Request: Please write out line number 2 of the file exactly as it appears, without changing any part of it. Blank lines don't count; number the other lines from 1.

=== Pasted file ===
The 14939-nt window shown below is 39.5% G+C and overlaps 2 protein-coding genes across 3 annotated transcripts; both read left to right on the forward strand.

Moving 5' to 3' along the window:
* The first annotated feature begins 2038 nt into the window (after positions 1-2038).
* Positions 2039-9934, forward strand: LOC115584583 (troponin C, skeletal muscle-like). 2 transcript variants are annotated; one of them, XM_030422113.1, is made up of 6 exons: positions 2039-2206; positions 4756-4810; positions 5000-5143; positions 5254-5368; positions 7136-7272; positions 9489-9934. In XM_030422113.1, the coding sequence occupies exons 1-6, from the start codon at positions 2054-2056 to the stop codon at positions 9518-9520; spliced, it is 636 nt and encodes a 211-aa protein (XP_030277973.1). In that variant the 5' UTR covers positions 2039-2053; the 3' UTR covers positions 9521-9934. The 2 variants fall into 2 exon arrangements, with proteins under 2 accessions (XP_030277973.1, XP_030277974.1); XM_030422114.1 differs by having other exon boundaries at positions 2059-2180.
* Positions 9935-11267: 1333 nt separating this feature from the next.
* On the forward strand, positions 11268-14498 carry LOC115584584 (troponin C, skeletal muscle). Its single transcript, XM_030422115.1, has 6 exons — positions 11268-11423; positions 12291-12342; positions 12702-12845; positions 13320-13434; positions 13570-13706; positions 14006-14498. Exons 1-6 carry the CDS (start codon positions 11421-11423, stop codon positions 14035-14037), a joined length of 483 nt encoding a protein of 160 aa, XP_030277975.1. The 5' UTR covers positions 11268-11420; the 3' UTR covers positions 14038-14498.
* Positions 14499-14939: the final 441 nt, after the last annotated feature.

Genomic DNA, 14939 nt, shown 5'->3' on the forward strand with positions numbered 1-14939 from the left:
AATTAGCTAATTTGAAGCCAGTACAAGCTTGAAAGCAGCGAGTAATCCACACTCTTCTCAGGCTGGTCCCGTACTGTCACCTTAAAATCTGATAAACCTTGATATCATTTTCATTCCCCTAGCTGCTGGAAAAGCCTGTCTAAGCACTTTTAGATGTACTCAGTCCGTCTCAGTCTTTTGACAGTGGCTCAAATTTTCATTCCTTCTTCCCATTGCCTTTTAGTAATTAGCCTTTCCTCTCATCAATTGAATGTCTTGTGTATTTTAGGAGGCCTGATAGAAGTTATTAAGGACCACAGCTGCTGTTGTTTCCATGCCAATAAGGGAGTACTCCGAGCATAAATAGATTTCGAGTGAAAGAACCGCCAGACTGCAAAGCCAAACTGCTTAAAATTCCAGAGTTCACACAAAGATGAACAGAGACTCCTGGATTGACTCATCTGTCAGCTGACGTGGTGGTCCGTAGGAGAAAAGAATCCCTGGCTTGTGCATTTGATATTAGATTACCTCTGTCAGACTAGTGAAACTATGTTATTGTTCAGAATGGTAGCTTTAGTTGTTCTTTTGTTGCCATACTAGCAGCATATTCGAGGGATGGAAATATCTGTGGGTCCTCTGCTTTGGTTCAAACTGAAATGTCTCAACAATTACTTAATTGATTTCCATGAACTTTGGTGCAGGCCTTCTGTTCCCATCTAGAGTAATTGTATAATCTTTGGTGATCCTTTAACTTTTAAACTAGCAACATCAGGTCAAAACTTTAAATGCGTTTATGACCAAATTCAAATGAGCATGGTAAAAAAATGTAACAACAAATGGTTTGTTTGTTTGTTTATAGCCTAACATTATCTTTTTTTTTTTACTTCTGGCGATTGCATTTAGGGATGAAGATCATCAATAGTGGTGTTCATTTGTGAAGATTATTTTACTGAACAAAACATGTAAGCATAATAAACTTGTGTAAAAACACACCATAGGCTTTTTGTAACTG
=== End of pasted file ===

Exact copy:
Moving 5' to 3' along the window: